Sunday, 24 July 2011

More SQLite multithreading woes

In this article we revisit our thread safe persistent dictionary and encounter some irritating performance issues, both SQLite related and caused by Python itself.

SQLite.OperationalError, database is locked

When testing the persistentdict module with many simultaneous threads (more than twenty) I noticed a great number of errors: The many connections open to the same database caused SQLite to raise a lot of SQLite.OperationalError, database is locked exceptions. Getting decent performance with SQLite is by no means easy and because SQLite only locks complete database files and not just tables or rows there is a big chance that threads accessing the same database have to wait to get their turn.

sqlite3.connect, the check_same_thread parameter

Python 3.2 comes with a sqlite3 module that implements (but scarcely documents) a check_same_thread parameter that can be set to false to allow threads to use the same Connection object simultaneously. This is nice since this means we no longer have to implement all sorts of code to provide each thread with its own connection.

But we still have to regulate access to this connection because otherwise a commit in one thread may invalidate a longer running execute in another thread, leaving us with errors like sqlite3.InterfaceError: Cursor needed to be reset because of commit/rollback and can no longer be fetched from.

Python thread switching is really slow

Switching between threads, especially on multi core machines, has never been Python's strongest feature and making our persistent dict thread safe with a lock might hurt performance a lot, depending on what is going on in the threads itself (if there is a lot of I/O going on the impact might not be that big).

A new implementation

The code below shows the new implementation, with a single connection that may be shared by multiple threads. It works but it is really slow: with 40 threads I get just 10 to 20 dictionary assignments (d[1]=2) per second on my dual core Atom. That isn't the fastest machine around but those figures are ridiculously low. We will have to rethink our approach if we want to use SQLite in a multithreaded environment if we need any kind of performance!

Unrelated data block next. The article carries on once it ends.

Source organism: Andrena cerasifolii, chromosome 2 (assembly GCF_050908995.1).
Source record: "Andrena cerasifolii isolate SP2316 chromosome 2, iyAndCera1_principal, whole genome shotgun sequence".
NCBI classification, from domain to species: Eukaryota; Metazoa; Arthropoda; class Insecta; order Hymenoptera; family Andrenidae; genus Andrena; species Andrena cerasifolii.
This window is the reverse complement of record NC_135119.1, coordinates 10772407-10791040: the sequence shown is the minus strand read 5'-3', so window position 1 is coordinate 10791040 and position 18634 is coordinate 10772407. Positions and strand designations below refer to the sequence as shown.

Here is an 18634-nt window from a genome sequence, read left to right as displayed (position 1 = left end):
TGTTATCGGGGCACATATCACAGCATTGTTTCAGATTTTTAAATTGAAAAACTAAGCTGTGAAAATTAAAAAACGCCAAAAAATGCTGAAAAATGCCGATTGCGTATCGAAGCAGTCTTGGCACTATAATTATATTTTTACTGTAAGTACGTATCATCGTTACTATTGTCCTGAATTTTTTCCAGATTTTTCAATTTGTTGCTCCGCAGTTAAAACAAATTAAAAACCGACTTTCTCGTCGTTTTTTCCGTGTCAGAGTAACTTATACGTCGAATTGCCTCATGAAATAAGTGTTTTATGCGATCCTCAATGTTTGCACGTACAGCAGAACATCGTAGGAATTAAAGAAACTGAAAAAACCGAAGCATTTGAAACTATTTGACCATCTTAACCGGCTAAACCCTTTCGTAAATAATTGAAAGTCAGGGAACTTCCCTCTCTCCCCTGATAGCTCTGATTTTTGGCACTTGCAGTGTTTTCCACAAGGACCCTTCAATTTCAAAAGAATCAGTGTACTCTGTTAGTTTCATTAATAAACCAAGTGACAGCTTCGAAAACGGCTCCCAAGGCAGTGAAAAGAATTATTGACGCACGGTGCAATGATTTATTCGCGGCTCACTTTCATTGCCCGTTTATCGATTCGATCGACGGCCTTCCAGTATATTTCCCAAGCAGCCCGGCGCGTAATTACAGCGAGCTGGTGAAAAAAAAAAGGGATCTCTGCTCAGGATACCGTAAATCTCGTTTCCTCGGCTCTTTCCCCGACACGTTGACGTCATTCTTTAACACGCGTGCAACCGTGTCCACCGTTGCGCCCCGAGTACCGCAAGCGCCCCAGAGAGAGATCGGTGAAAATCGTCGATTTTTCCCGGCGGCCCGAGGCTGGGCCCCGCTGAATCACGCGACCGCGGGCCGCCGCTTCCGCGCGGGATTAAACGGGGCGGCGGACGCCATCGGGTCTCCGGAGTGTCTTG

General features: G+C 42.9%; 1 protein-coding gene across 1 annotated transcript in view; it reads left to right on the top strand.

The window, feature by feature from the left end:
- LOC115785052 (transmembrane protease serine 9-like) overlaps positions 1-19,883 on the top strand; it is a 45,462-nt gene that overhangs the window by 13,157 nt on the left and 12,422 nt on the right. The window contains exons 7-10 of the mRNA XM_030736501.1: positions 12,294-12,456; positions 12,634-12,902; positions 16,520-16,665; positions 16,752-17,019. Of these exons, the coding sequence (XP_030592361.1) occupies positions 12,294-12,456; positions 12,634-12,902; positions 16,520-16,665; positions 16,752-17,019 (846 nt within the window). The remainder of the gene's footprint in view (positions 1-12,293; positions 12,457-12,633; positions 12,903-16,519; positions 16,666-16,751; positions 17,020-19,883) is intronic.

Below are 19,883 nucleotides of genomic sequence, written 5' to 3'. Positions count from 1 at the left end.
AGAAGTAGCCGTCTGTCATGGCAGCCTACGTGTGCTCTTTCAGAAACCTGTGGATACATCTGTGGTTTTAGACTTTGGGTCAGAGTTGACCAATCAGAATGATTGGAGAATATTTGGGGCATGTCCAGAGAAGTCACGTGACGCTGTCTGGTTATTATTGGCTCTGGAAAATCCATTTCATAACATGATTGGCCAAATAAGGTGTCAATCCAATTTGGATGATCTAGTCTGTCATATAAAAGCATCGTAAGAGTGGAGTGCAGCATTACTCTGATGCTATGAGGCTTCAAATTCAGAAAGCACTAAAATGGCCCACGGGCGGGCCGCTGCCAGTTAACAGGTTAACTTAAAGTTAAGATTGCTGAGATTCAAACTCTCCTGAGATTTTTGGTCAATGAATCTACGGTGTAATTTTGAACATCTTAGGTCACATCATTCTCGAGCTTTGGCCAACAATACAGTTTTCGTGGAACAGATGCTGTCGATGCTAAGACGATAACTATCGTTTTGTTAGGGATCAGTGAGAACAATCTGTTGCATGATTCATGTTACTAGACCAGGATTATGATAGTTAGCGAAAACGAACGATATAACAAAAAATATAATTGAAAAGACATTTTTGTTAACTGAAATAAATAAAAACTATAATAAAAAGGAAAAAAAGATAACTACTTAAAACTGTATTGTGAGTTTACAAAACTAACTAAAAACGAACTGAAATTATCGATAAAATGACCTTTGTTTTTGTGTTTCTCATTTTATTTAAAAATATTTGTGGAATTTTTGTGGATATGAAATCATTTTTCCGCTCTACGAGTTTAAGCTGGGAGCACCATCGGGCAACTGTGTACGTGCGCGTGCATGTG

persistentdict module $Revision: 98 $ $Date: 2011-07-23 14:01:04 +0200 (za, 23 jul 2011) $

 (c) 2011 Michel J. Anders

 This program is free software: you can redistribute it and/or modify
    it under the terms of the GNU General Public License as published by
    the Free Software Foundation, either version 3 of the License, or
    (at your option) any later version.

    This program is distributed in the hope that it will be useful,
    but WITHOUT ANY WARRANTY; without even the implied warranty of
    GNU General Public License for more details.

    You should have received a copy of the GNU General Public License
    along with this program.  If not, see .


from collections import UserDict
import sqlite3 as sqlite
from pickle import dumps,loads
import threading 

class PersistentDict(UserDict):

 PersistentDict  a MutableMapping that provides a thread safe,
     SQLite backed persistent storage.
 db  name of the SQLite database file, e.g.
   '/tmp/persists.db', default to 'persistentdict.db'
 table name of the table that holds the persistent data,
   usefull if more than one persistent dictionary is
   needed. defaults to 'dict'
 PersistentDict tries to mimic the behaviour of the built-in
 dict as closely as possible. This means that keys should be hashable.
 Usage example:
 >>> from persistentdict import PersistentDict
 >>> a=PersistentDict()
 >>> a['number four'] = 4
 ... shutdown and then restart applicaion ...
 >>> from persistentdict import PersistentDict
 >>> a=PersistentDict()
 >>> print(a['number four'])
 Tested with Python 3.2 but should work with 3.x and 2.7.x as well.
 run module directly to run test suite:
 > python
 def __init__(self, dict=None, **kwargs):
  self.db    = kwargs.pop('db','persistentdict.db')
  self.table = kwargs.pop('table','dict')
  #self.local = threading.local()
  self.conn = None
  self.lock = threading.Lock()
  with self.lock:
   with self.connect() as conn:
    conn.execute('create table if not exists %s (hash unique not null,key,value);'%self.table)
  if dict is not None:
  if len(kwargs):
 def connect(self):
  if self.conn is None:
   self.conn = sqlite.connect(self.db,check_same_thread=False)
  return self.conn
 def __len__(self):
  with self.lock:
   cursor = self.connect().cursor()
   cursor.execute('select count(*) from %s'%self.table)
   return cursor.fetchone()[0]
 def __getitem__(self, key):
  with self.lock:
   cursor = self.connect().cursor()
   cursor.execute('select value from %s where hash = ?'%self.table,(h,))
    return loads(cursor.fetchone()[0])
   except TypeError:
    if hasattr(self.__class__, "__missing__"):
     return self.__class__.__missing__(self, key)
   raise KeyError(key)
 def __setitem__(self, key, item):
  with self.lock:
   with self.connect() as conn:
    conn.execute('insert or replace into %s values(?,?,?)'%self.table,(h,dumps(key),dumps(item)))

 def __delitem__(self, key):
  with self.lock:
   with self.connect() as conn:
    conn.execute('delete from %s where hash = ?'%self.table,(h,))

 def __iter__(self):
  with self.lock:
   cursor = self.connect().cursor()
   cursor.execute('select key from %s'%self.table)
   rows = list(cursor.fetchall())
  for row in rows:
   yield loads(row[0])

 def __contains__(self, key):
  with self.lock:
   cursor = self.connect().cursor()
   cursor.execute('select value from %s where hash = ?'%self.table,(h,))
   return not ( None is cursor.fetchone())

 # not implemented def __repr__(self): return repr(
 def copy(self):
  c = self.__class__(db=self.db)
  for key,item in self.items():
  return c

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